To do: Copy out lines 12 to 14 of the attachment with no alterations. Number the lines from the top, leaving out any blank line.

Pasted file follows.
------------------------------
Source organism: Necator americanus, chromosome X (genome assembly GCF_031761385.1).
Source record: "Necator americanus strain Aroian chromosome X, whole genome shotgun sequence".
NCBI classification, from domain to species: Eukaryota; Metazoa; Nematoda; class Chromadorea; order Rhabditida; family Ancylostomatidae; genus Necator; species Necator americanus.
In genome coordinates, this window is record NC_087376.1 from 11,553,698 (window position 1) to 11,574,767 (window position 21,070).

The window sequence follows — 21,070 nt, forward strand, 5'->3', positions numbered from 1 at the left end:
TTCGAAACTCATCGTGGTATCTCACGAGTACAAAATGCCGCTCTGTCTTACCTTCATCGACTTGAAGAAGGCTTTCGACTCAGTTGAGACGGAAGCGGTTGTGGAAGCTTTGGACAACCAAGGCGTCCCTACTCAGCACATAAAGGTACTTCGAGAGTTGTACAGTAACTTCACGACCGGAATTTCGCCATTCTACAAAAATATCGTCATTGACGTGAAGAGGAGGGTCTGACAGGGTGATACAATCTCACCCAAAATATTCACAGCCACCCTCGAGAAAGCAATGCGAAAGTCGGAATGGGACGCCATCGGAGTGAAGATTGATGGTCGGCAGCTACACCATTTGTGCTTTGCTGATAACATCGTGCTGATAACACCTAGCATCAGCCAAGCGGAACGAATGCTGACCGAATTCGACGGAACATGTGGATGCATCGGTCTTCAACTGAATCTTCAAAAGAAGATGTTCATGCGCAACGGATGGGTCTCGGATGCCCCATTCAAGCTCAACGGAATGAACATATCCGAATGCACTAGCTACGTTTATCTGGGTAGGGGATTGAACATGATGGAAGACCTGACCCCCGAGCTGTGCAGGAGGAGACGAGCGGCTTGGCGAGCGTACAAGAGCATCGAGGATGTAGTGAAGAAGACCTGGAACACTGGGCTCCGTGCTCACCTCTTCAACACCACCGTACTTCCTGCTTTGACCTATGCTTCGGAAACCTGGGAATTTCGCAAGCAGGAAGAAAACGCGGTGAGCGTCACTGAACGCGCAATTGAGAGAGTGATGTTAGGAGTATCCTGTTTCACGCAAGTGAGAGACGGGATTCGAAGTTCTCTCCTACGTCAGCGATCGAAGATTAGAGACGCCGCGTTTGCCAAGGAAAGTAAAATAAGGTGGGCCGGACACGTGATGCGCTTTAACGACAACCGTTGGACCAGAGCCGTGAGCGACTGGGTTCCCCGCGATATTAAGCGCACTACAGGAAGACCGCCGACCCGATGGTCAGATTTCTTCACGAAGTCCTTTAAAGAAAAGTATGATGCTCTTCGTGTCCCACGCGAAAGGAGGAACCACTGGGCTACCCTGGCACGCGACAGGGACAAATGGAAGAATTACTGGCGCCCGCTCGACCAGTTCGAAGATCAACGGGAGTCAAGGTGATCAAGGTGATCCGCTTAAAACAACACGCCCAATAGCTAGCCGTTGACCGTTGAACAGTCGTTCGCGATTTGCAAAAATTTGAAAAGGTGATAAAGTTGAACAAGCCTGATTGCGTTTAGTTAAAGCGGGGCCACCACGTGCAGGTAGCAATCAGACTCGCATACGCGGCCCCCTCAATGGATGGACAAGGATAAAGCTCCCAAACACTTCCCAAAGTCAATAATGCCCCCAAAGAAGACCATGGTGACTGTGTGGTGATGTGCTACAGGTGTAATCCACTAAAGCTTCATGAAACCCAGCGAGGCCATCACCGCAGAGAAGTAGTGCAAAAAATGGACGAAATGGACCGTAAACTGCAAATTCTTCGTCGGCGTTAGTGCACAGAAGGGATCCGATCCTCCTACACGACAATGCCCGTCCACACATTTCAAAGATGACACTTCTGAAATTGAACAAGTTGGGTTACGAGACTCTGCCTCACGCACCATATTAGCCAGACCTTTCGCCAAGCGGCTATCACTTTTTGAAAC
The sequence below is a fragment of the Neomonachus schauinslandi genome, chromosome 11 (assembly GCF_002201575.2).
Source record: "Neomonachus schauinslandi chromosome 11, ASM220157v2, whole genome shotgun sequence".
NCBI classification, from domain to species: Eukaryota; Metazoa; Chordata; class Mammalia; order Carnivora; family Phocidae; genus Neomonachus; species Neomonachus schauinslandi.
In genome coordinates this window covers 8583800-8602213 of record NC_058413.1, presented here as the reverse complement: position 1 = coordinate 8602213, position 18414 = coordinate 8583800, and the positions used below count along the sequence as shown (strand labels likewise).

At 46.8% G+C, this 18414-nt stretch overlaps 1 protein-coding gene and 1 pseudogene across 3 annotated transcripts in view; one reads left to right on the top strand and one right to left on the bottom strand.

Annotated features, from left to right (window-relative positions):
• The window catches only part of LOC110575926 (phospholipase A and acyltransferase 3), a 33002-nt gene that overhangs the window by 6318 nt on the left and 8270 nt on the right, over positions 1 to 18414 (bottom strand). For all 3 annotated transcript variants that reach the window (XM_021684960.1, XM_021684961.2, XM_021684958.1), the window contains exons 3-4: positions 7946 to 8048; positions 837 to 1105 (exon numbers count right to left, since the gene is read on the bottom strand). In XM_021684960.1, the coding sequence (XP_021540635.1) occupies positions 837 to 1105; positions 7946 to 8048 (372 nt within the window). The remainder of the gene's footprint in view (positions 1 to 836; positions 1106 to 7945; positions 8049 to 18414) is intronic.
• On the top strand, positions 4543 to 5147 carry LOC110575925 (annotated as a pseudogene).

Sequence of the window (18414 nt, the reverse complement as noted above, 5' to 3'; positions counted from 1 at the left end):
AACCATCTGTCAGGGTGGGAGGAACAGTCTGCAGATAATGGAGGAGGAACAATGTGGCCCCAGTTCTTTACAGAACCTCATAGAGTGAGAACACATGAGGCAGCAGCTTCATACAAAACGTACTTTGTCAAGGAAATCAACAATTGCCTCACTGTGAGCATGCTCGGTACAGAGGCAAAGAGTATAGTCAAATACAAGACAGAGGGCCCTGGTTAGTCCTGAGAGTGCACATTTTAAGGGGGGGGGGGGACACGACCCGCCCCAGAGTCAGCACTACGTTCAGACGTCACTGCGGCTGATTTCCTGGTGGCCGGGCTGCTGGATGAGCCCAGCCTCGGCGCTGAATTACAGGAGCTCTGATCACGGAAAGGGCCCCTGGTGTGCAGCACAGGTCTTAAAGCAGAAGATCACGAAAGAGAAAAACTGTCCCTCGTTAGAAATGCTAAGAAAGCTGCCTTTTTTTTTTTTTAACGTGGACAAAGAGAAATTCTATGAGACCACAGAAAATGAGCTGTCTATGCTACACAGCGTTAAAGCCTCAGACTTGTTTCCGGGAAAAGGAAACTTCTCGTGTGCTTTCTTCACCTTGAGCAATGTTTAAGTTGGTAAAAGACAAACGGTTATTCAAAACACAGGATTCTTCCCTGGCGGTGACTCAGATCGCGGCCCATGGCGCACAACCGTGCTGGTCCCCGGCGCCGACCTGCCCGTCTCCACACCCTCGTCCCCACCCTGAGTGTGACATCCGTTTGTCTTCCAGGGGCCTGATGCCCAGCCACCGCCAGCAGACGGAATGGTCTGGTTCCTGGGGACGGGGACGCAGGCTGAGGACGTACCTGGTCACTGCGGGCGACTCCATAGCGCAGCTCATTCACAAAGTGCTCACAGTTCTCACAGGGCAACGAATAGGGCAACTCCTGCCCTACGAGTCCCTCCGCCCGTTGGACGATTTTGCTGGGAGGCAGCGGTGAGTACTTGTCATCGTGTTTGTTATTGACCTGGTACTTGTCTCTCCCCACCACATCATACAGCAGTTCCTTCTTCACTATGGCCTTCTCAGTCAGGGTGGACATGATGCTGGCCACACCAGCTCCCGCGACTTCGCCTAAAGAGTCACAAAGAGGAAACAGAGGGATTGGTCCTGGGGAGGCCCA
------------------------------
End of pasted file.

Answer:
Annotated features, from left to right (window-relative positions):
• The window catches only part of LOC110575926 (phospholipase A and acyltransferase 3), a 33002-nt gene that overhangs the window by 6318 nt on the left and 8270 nt on the right, over positions 1 to 18414 (bottom strand). For all 3 annotated transcript variants that reach the window (XM_021684960.1, XM_021684961.2, XM_021684958.1), the window contains exons 3-4: positions 7946 to 8048; positions 837 to 1105 (exon numbers count right to left, since the gene is read on the bottom strand). In XM_021684960.1, the coding sequence (XP_021540635.1) occupies positions 837 to 1105; positions 7946 to 8048 (372 nt within the window). The remainder of the gene's footprint in view (positions 1 to 836; positions 1106 to 7945; positions 8049 to 18414) is intronic.
• On the top strand, positions 4543 to 5147 carry LOC110575925 (annotated as a pseudogene).